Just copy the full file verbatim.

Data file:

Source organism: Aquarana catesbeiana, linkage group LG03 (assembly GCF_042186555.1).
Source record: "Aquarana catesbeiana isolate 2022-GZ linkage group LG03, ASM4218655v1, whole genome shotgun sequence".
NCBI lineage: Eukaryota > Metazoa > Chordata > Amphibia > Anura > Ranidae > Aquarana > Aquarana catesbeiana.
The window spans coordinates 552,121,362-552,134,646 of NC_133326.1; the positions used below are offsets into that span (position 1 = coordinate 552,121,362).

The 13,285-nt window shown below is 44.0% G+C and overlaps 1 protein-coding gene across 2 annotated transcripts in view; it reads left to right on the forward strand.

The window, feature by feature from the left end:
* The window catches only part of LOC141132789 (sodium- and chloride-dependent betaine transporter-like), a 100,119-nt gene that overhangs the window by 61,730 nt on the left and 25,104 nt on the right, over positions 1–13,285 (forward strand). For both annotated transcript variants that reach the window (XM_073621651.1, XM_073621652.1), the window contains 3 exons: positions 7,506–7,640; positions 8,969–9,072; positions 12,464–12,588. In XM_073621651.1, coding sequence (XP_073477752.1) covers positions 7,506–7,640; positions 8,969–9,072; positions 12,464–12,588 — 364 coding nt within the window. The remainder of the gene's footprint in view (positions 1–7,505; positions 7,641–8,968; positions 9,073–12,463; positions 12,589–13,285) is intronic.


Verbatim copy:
Source organism: Aquarana catesbeiana, linkage group LG03 (assembly GCF_042186555.1).
Source record: "Aquarana catesbeiana isolate 2022-GZ linkage group LG03, ASM4218655v1, whole genome shotgun sequence".
NCBI lineage: Eukaryota > Metazoa > Chordata > Amphibia > Anura > Ranidae > Aquarana > Aquarana catesbeiana.
The window spans coordinates 552,121,362-552,134,646 of NC_133326.1; the positions used below are offsets into that span (position 1 = coordinate 552,121,362).

The 13,285-nt window shown below is 44.0% G+C and overlaps 1 protein-coding gene across 2 annotated transcripts in view; it reads left to right on the forward strand.

The window, feature by feature from the left end:
* The window catches only part of LOC141132789 (sodium- and chloride-dependent betaine transporter-like), a 100,119-nt gene that overhangs the window by 61,730 nt on the left and 25,104 nt on the right, over positions 1–13,285 (forward strand). For both annotated transcript variants that reach the window (XM_073621651.1, XM_073621652.1), the window contains 3 exons: positions 7,506–7,640; positions 8,969–9,072; positions 12,464–12,588. In XM_073621651.1, coding sequence (XP_073477752.1) covers positions 7,506–7,640; positions 8,969–9,072; positions 12,464–12,588 — 364 coding nt within the window. The remainder of the gene's footprint in view (positions 1–7,505; positions 7,641–8,968; positions 9,073–12,463; positions 12,589–13,285) is intronic.